The pedicab and ojek drivers were a mess. The Chinese people were beaten. There was my friend, Harun. He came from Kalimantan, a Pontianak Chinese. He had a store that was thrown at. A week after that he didn’t show up at school. I’ve never heard about him again. Apparently, his store was scratched. The things inside it were broken. We’ve never heard about him again since then. Nobody knew where he was until today. People said that his older sister, my senior in school, was raped.

Andang, 15 years old back then:

In Pasar Minggu. I just got the yellow card as a proof that I passed the national exam. I was playing basketball behind my house. It was near Pasar Minggu Terminal. There were Robinson and Ramayana. Well, my housing complex was near that place. First, I saw smoke. And then we went there (Ramayana). People had gone outside. They brought mattresses and refrigerators. I didn’t join them, I just watched. I wanted to, but, well, just didn’t. What I felt was I wasn’t afraid just that I thought it was strange. My feeling was flat. My friends from my neighborhood didn’t join them either. Maybe I was a good boy. Strangely, my friends did the same. So maybe my environment didn’t teach me to be naughty considering we lived near a market.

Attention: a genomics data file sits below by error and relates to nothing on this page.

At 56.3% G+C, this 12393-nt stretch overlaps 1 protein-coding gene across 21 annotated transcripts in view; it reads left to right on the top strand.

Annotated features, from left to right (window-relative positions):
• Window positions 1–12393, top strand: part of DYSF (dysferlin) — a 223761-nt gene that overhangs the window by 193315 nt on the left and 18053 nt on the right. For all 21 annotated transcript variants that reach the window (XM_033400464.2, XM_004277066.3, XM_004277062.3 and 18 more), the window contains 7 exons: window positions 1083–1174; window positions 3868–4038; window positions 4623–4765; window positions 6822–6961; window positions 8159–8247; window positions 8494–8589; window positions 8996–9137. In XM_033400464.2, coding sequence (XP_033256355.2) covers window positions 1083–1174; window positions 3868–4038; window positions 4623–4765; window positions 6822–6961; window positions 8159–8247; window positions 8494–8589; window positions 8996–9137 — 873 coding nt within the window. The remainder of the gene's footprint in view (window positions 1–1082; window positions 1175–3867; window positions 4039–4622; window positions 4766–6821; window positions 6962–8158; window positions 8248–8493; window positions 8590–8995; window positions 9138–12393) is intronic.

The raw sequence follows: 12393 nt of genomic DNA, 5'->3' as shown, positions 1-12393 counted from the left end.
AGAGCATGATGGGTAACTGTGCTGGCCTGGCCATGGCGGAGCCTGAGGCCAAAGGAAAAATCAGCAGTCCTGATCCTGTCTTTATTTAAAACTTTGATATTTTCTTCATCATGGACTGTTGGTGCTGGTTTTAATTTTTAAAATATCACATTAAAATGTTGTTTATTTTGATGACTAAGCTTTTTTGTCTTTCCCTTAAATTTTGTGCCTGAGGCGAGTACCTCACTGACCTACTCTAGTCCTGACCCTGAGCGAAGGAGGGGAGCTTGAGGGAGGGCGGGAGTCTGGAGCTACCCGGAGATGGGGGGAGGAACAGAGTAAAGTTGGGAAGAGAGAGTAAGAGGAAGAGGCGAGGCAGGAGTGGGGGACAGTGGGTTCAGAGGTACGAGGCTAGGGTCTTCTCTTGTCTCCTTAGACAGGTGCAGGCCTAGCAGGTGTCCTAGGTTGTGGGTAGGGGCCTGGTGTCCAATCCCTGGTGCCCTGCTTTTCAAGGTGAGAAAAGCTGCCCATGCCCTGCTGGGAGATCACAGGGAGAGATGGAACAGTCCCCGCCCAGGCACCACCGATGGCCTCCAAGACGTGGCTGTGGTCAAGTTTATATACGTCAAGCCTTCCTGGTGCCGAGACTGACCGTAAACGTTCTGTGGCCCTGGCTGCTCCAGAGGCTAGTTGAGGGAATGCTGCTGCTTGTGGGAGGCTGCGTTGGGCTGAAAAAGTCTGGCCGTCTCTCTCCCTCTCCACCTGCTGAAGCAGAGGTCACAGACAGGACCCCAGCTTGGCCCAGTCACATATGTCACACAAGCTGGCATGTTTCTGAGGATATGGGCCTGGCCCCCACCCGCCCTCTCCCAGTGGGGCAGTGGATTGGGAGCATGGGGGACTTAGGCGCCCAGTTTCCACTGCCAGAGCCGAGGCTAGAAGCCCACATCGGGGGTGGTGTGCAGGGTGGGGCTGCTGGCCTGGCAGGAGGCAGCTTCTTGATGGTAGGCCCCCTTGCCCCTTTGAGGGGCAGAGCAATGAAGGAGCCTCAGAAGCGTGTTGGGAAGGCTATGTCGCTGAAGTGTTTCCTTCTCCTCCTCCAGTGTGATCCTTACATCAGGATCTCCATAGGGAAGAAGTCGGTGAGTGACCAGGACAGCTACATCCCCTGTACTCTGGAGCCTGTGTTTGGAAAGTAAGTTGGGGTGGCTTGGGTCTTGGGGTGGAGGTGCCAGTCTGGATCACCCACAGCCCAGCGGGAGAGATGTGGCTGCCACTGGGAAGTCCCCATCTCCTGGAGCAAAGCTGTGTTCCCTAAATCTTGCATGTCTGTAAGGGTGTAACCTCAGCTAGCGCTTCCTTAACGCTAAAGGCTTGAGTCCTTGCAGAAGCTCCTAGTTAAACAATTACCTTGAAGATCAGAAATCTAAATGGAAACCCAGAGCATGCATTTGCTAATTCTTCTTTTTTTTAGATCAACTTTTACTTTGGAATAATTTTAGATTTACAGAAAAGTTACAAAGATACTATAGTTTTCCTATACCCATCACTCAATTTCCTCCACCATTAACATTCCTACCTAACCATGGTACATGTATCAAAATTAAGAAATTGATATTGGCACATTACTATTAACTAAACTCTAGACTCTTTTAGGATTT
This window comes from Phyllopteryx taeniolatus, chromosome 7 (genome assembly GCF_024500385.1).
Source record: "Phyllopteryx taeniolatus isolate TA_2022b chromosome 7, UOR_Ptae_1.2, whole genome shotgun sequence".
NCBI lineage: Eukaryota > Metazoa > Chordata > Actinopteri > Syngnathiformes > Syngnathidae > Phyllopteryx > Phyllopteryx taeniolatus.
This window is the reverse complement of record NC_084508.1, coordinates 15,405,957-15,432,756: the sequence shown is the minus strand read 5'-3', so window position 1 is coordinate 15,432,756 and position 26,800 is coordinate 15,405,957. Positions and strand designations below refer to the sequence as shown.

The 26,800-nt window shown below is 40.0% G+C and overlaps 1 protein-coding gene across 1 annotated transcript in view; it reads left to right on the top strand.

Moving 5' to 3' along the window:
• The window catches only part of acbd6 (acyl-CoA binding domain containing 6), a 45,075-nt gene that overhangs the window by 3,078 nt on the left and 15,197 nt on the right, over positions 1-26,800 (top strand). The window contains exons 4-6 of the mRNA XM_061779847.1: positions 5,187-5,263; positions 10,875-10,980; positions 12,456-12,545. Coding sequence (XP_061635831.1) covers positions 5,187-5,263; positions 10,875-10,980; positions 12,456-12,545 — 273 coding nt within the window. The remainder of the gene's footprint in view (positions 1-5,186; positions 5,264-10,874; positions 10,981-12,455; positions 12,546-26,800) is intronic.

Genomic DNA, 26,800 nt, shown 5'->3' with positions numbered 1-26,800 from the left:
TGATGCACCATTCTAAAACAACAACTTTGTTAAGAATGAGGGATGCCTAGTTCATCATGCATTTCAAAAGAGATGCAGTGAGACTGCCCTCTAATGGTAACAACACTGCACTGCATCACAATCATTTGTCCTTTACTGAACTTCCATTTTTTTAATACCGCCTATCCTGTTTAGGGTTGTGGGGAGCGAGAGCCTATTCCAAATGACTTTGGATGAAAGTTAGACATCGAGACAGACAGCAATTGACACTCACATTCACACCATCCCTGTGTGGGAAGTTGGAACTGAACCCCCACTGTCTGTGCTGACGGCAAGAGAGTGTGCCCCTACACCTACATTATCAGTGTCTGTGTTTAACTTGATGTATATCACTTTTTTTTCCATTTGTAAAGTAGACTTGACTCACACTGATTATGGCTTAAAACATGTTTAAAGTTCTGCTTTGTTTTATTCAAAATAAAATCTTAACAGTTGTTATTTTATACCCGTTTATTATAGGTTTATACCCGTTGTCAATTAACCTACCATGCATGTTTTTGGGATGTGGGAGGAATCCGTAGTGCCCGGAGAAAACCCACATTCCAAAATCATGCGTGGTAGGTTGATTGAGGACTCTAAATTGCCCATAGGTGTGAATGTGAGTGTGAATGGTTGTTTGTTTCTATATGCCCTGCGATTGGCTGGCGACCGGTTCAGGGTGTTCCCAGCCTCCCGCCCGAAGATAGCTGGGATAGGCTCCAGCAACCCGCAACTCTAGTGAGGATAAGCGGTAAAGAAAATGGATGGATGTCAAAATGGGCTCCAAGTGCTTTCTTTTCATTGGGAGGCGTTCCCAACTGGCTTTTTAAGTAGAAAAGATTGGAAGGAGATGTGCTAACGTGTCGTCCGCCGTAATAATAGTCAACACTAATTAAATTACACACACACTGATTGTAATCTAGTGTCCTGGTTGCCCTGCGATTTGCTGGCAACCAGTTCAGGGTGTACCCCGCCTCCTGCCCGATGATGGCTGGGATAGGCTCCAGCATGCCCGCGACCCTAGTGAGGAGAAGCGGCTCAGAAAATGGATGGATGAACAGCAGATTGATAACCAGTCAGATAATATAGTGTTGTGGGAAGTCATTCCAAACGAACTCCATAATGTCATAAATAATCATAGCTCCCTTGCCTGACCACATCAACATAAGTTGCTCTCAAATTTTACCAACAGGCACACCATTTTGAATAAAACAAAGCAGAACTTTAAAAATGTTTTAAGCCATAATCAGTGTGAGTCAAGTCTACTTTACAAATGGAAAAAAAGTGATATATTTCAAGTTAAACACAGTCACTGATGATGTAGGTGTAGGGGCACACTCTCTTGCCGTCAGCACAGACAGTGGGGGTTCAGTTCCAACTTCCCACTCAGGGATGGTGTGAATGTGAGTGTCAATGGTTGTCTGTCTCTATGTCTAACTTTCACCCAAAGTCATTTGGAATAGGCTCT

I didn’t watch too much TV. The riot, I didn’t know what it was. But I knew it was the time when people were protesting against President Soeharto. The situation was crowded after that. Everyone woke up and guarded the complex because they were afraid of the plunder. The security post became crowded. Finally, I concluded that there was a connection between Soeharto who was speaking (on TV) and the activity around me. After he spoke, all people cheered. Maybe before the resignation people had still been mad, but I didn’t know what the connection it was with the plunder. However, if the demonstration was at the Palace (DPR) I could understand. I’d already had a little political awareness at that time. But all I thought was about entering the high school. When I was in college I started to understand.


Hmm…there was a riot, there were many victims, you must have a horrific story…

Gelar, 24 years old now (Video Artist):

There was a horrific story in my neighborhood. Children were afraid to pass through that street.

After the riot, the management of Lippo Supermall Karawaci informed us that people who could carry the body of the dead people would get paid 100,000 IDR per body. Since there were many bodies inside, I joined the activity. I went inside with my friends. It was a week after the event. The mall was closed, empty and had a smell of dead bodies. The whole building smelled like dead bodies. There were officers who opened the doors. Finally, all doors were opened and people would get paid if they could carry away the bodies, 100,000 IDR for each body. My friends joined the process. I was outside, afraid. It smelled so bad. I saw the bodies being pulled. They were all burnt. They were put in the cars. I watched the whole process because Lippo Karawaci was very close to my house. Inside that mall, there were bodies everywhere. They were black, burnt and they smelled so bad. Some hands of the bodies were broken when they were pulled. Horrible!